“What choice could I have made with regard to a child who refuses to listen to reason and who spends his time undermining our lives? » she asks. No family member is at peace when they are at home. “We don't function normally when he's around. The house is unlivable. »

Tired of this situation, she has thought several times about ending her life, because she is discouraged by the hell she has to live through every time Kevin is at home. “We don’t know if he will ever be able to get out of this. What is the point of living if you find yourself in such a situation and not be able to enjoy life,” laments Brenda.

Drug-affected mothers make their voices heard

The parents of drug victims will testify openly this Sunday, June 23, at the Lorette college in Rose-Hill, during the day of reflection and sharing organized by Le Groupe A de Cassis and Solidarité Espoir et Libération (SEL), which brings them together at Lacaz A. “La drog, souffrans mama”, this is the theme chosen for this day, as part of the International Day against Drug Abuse and Trafficking, observed on June 26.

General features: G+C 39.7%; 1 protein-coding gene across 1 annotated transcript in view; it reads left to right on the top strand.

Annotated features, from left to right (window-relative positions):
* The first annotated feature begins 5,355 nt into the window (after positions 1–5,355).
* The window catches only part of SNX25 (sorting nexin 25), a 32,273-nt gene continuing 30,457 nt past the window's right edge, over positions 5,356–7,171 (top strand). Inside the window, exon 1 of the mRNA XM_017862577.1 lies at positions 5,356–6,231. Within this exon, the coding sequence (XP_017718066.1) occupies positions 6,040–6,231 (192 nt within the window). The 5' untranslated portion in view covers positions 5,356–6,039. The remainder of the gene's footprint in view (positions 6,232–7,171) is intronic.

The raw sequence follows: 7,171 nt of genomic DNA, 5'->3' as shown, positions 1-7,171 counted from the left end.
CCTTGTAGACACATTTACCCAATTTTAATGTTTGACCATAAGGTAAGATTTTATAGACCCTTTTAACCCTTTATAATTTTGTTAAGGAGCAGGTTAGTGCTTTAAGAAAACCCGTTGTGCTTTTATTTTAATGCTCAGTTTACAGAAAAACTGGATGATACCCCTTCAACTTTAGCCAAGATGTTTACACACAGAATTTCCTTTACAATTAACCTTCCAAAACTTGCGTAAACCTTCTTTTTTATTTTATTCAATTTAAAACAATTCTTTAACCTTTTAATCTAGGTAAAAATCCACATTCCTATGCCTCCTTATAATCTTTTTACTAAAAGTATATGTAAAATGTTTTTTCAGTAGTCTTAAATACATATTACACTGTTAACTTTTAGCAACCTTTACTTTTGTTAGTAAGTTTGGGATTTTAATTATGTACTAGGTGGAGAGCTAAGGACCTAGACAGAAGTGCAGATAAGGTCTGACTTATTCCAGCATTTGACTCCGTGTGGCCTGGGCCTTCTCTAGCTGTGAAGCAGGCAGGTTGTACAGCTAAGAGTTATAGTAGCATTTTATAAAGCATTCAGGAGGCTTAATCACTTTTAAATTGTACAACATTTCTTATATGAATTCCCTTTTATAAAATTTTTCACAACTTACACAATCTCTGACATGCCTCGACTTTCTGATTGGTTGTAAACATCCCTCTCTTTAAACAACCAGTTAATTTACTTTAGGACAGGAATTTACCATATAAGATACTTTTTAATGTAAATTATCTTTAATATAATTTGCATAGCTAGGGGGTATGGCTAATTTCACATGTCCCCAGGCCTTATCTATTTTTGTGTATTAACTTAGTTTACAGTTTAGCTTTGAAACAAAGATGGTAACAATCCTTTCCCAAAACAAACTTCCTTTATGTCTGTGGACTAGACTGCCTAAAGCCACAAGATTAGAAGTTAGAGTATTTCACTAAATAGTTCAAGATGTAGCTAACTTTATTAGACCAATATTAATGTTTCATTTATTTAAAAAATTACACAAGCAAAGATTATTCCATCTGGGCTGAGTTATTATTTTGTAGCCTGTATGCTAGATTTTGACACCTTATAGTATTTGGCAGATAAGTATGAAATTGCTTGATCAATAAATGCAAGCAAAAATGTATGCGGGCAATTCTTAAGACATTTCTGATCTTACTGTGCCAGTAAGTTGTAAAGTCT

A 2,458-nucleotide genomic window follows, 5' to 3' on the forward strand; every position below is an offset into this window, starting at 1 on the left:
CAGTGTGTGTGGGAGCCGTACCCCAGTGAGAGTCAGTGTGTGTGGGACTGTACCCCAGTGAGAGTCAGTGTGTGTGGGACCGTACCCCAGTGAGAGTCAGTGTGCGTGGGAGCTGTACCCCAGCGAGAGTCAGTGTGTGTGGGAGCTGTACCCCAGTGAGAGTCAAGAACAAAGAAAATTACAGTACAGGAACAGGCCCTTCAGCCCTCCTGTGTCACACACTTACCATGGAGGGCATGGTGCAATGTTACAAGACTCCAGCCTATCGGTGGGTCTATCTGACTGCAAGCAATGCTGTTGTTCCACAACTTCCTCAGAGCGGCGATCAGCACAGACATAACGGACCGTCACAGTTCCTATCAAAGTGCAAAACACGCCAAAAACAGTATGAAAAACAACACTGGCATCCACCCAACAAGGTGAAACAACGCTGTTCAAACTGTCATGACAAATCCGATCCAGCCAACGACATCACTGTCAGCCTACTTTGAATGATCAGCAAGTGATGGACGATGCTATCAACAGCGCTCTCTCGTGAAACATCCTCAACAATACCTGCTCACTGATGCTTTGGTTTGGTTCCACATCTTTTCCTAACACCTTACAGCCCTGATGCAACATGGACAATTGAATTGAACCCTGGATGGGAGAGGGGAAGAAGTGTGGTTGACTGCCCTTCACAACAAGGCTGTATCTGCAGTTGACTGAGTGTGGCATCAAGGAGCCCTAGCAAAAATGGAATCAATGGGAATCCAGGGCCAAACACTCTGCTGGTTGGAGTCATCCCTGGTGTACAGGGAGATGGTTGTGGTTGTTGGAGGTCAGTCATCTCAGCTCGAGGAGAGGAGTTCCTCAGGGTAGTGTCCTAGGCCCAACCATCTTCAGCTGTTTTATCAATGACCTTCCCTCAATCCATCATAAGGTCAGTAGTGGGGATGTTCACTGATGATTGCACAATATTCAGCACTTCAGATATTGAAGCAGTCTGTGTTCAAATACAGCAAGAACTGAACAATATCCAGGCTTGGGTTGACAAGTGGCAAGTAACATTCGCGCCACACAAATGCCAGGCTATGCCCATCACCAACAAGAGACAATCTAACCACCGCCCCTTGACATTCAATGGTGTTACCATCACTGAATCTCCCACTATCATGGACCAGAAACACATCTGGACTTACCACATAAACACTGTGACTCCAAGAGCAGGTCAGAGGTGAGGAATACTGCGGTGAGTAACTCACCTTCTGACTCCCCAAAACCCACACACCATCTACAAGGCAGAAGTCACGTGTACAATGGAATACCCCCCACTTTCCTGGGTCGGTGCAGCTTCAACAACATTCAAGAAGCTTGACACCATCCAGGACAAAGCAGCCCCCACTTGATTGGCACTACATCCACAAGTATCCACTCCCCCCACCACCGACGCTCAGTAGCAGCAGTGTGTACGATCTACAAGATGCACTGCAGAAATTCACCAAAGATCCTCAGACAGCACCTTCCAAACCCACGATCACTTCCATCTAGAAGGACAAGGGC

Pouba Essoo, one of the volunteers, explains that the mothers will testify to the atrocities they have endured since their child was under the influence of drugs. “It is not normal for them to remain silent and to be stigmatized by society, which sees them as guilty when they are victims,” she said. This is how, with several volunteers, this testimonial project was developed so that they could make their voices heard.

Parliamentarians from all political sides were invited to be present to hear what they have to say. “Often, politicians make decisions without knowing reality and adopt measures that do not correspond to the expectations and needs of families,” she adds.

This meeting also aims to create solidarity with them, but also to advocate in their favor. A series of requests will be presented during the meeting.